Salmon Fishermen Sue to Block Federal Shutdown of Alaskan Fishery

By Matthew Vadum
Matthew Vadum
Matthew Vadum
contributor
Matthew Vadum is an award-winning investigative journalist and a recognized expert in left-wing activism.
November 11, 2021 Updated: November 12, 2021

Salmon fishermen are suing the Biden administration because an “unaccountable” federal fisheries board plans to shut down federal waters in Cook Inlet in Alaska, a move that will put them out of business.

The legal complaint in Humbyrd v. Raimondo was filed Nov. 9 in the U.S. District Court for the District of Alaska. Longtime salmon fishermen Wes Humbyrd, Robert Wolfe, and Dan Anderson are suing Gina Raimondo in her official capacity as secretary of the U.S. Department of Commerce.

A regulation known as Amendment 14 that was proposed by the North Pacific Fishery Management Council, a body created under federal law, would permanently close the federal waters of Cook Inlet in Alaska to commercial salmon fishing. This federally controlled area spans 3 nautical miles to 200 nautical miles off Alaska and is referred to as the Cook Inlet Exclusive Economic Zone.

“In less than a month, the Rule will permanently close the commercial salmon fishery in Cook Inlet’s federal waters—not because the fishery is overfished or for any other conservation or environmental reason, but simply because the government finds it too bothersome to coordinate with the State of Alaska in managing the fishery,” the legal complaint states.

Michael Poon, an attorney with Pacific Legal Foundation, a Sacramento, California-based nonprofit national public interest law firm, is representing the fishermen.

The council is “an unconstitutional federal agency just pulling the rug out from under them,” not because the area is overfished or for any conservation-related reason, but because “it’s too much work to manage the fishery.”

This is the kind of “callous decision” one would expect when “people’s lives [are] being ruled by unfireable, unaccountable bureaucrats. And that’s what we have here, and that’s the argument we’re making to the court,” Poon told The Epoch Times.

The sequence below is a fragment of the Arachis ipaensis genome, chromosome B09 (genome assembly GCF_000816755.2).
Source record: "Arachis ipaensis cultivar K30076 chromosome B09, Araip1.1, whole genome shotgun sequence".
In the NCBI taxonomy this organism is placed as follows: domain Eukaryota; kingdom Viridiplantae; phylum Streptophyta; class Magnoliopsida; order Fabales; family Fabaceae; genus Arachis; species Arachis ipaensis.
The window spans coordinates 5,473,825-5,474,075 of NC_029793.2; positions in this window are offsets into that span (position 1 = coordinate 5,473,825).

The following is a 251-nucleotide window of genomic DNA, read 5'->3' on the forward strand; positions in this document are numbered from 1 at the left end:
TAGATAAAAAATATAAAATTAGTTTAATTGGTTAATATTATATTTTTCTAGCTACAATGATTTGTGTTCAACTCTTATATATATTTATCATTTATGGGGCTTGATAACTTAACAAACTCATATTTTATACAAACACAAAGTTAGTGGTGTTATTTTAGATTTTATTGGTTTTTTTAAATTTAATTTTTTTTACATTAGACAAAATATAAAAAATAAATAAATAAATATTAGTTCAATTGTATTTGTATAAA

Epoch Times Photo
Michael A. Poon, attorney at Pacific Legal Foundation. (Courtesy of Pacific Legal Foundation)

The regulation sprang from litigation, according to the Department of Commerce.

The North Pacific Fishery Management Council first developed the salmon fishery management plan under the Magnuson–Stevens Act more than 40 years ago. The current plan excludes designated federal waters in Cook Inlet, which allowed the state of Alaska to manage commercial salmon fishing in the area.

But local commercial salmon fishermen and processors challenged the exclusion of the Cook Inlet economic zone from the salmon management plan.

The U.S. Court of Appeals for the 9th Circuit held that the Cook Inlet economic zone must be included in the salmon management plan to comply with the Magnuson–Stevens Act. The Act requires “fishery management councils” to prepare fishery management plans for fisheries under their jurisdiction that require conservation and management.

The North Pacific Fishery Management Council unanimously recommended that the department implement Amendment 14 to the salmon plan and federal regulations to comply with this decision. Amendment 14 specifically addresses the Cook Inlet economic zone and the commercial salmon fishery there.

Responding to the appeals court ruling, the council worked with the department, Alaska, and the public from 2017 to 2020 developing Amendment 14 and decided that closing the Cook Inlet zone to commercial salmon fishing “optimized conservation and management of the Cook Inlet salmon fishery when considering the costs and benefits of the viable management alternatives.”

“The closure is consistent with the Council’s longstanding salmon management policy to facilitate salmon management by the State of Alaska and avoids the introduction of an additional management jurisdiction and the associated uncertainty into the complex and interdependent network of Cook Inlet salmon fishery sectors,” the department stated on one of its websites.

Poon said the council runs afoul of the Constitution because its members are neither appointed as officers of the U.S. government, nor subject to appropriate oversight by the president or his officers.

The Constitution “requires that officers be removable by the President, so that he is able to take care that the laws be faithfully executed” and to provide a “powerful mechanism for oversight,” according to the legal complaint.

The council, Poon said, is “an unaccountable body … [that] exercises federal power.”

“When you have unaccountable officials exercising really significant power, you can expect things to go wrong. You can expect poor decisions to be made,” he said.

The Founding Fathers “recognized that we have to have clear lines of accountability that keep the people in charge, or otherwise, we no longer have a government that is of, by, and for the people.”

“You have to have people who are accountable to the people in order to have a government that functions and doesn’t become tyrannical,” he said.

The council has “significant authority to make or break people’s lives,” Poon said. “This regulation is going to wipe out our clients’ 50-year-long careers.”

The Commerce Department didn’t respond to a request for comment from The Epoch Times by press time.

Matthew Vadum
contributor
Matthew Vadum is an award-winning investigative journalist and a recognized expert in left-wing activism.